Now it’s years later and, because he didn’t get cursive reinforced in school and because his dad didn’t get a chance to really learn cursive his ownself, I now have to do the reading for him when it comes to cursive notes written by his oldest relatives. Annoying, but also, apparently, only the smallest of problems relating to not knowing cursive.

It turns out, the benefits of learning both handwriting and cursive will last through childhood and into adulthood. Most adults know how to type and consider it an efficient method for taking notes, certainly above using a messy handwriting. However, the very efficiency of typing could be working against adults trying to assimilate new information.

Two psychologists, Pam A. Mueller of Princeton and Daniel M. Oppenheimer of the University of California, Los Angeles, have reported that in both laboratory settings and real-world classrooms, students learn better when they take notes by hand than when they type on a keyboard. Contrary to earlier studies attributing the difference to the distracting effects of computers, the new research suggests that writing by hand allows the student to process a lecture’s contents and reframe it — a process of reflection and manipulation that can lead to better understanding and memory encoding.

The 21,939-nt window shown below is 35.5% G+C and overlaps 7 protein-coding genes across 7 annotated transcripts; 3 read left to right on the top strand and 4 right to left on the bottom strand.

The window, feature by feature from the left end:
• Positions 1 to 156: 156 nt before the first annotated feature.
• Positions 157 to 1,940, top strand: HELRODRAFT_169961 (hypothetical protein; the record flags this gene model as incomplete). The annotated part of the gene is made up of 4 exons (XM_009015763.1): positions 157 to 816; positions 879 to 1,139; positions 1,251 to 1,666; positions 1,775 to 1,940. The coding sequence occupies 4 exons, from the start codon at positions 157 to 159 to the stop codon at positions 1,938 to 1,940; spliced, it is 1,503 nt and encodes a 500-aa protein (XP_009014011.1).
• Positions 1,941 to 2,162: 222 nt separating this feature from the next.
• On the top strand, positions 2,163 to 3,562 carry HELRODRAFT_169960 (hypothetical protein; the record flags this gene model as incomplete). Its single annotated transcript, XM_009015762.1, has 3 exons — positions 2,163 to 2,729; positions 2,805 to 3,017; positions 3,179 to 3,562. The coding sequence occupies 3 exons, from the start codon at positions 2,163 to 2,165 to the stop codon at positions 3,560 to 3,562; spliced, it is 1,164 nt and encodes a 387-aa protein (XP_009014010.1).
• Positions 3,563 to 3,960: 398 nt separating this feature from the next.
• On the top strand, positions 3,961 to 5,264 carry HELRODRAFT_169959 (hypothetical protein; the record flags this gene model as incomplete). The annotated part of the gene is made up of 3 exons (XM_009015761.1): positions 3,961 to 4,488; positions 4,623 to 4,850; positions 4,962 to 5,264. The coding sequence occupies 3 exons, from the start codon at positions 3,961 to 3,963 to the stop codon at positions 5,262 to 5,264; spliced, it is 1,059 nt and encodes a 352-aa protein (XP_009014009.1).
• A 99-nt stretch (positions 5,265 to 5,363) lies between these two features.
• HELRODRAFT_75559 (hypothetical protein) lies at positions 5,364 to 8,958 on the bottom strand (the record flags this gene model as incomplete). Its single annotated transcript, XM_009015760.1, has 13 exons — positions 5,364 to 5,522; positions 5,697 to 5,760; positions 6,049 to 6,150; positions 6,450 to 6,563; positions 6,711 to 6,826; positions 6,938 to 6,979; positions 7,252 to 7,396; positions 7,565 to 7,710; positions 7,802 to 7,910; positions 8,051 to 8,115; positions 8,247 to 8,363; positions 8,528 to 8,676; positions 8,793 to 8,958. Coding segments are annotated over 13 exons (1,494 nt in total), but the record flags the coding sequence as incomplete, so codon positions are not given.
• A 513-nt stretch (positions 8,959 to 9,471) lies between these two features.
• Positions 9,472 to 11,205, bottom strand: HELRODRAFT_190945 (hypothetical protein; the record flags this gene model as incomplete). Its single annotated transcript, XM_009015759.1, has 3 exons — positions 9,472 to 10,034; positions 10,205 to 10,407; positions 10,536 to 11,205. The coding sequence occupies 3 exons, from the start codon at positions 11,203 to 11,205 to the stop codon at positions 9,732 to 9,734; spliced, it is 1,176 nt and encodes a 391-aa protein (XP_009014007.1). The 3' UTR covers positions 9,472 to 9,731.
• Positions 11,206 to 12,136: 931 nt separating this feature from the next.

All of which means . . . what?

I’m not going to say that you must emphasize handwriting in the young dudes and dudettes, but it’s looking like it might be a good idea.

Heck, even just having them handwrite the really important bits from their notes might offer a significant improvement in their ability to assimilate new information. Definitely something to think about as you sit down for your . . . erm. . . their homework come fall.